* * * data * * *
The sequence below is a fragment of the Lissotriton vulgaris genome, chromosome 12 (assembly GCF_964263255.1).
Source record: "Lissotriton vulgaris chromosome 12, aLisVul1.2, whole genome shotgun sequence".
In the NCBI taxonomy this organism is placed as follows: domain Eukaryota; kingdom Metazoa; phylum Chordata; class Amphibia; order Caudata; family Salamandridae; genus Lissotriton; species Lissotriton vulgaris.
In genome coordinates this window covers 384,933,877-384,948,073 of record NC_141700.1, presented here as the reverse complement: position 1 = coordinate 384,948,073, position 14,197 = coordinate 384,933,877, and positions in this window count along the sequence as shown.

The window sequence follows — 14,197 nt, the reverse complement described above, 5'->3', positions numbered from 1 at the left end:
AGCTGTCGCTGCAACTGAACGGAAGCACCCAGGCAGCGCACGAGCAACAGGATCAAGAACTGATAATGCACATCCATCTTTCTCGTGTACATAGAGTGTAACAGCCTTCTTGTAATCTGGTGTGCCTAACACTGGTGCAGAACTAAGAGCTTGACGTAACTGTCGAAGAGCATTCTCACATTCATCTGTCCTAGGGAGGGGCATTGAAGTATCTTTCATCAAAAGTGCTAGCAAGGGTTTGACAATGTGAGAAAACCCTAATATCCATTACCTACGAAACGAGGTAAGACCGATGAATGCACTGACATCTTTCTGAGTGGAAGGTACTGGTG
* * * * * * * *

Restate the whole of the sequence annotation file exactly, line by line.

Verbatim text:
The sequence below is a fragment of the Lissotriton vulgaris genome, chromosome 12 (assembly GCF_964263255.1).
Source record: "Lissotriton vulgaris chromosome 12, aLisVul1.2, whole genome shotgun sequence".
In the NCBI taxonomy this organism is placed as follows: domain Eukaryota; kingdom Metazoa; phylum Chordata; class Amphibia; order Caudata; family Salamandridae; genus Lissotriton; species Lissotriton vulgaris.
In genome coordinates this window covers 384,933,877-384,948,073 of record NC_141700.1, presented here as the reverse complement: position 1 = coordinate 384,948,073, position 14,197 = coordinate 384,933,877, and positions in this window count along the sequence as shown.

The window sequence follows — 14,197 nt, the reverse complement described above, 5'->3', positions numbered from 1 at the left end:
AGCTGTCGCTGCAACTGAACGGAAGCACCCAGGCAGCGCACGAGCAACAGGATCAAGAACTGATAATGCACATCCATCTTTCTCGTGTACATAGAGTGTAACAGCCTTCTTGTAATCTGGTGTGCCTAACACTGGTGCAGAACTAAGAGCTTGACGTAACTGTCGAAGAGCATTCTCACATTCATCTGTCCTAGGGAGGGGCATTGAAGTATCTTTCATCAAAAGTGCTAGCAAGGGTTTGACAATGTGAGAAAACCCTAATATCCATTACCTACGAAACGAGGTAAGACCGATGAATGCACTGACATCTTTCTGAGTGGAAGGTACTGGTG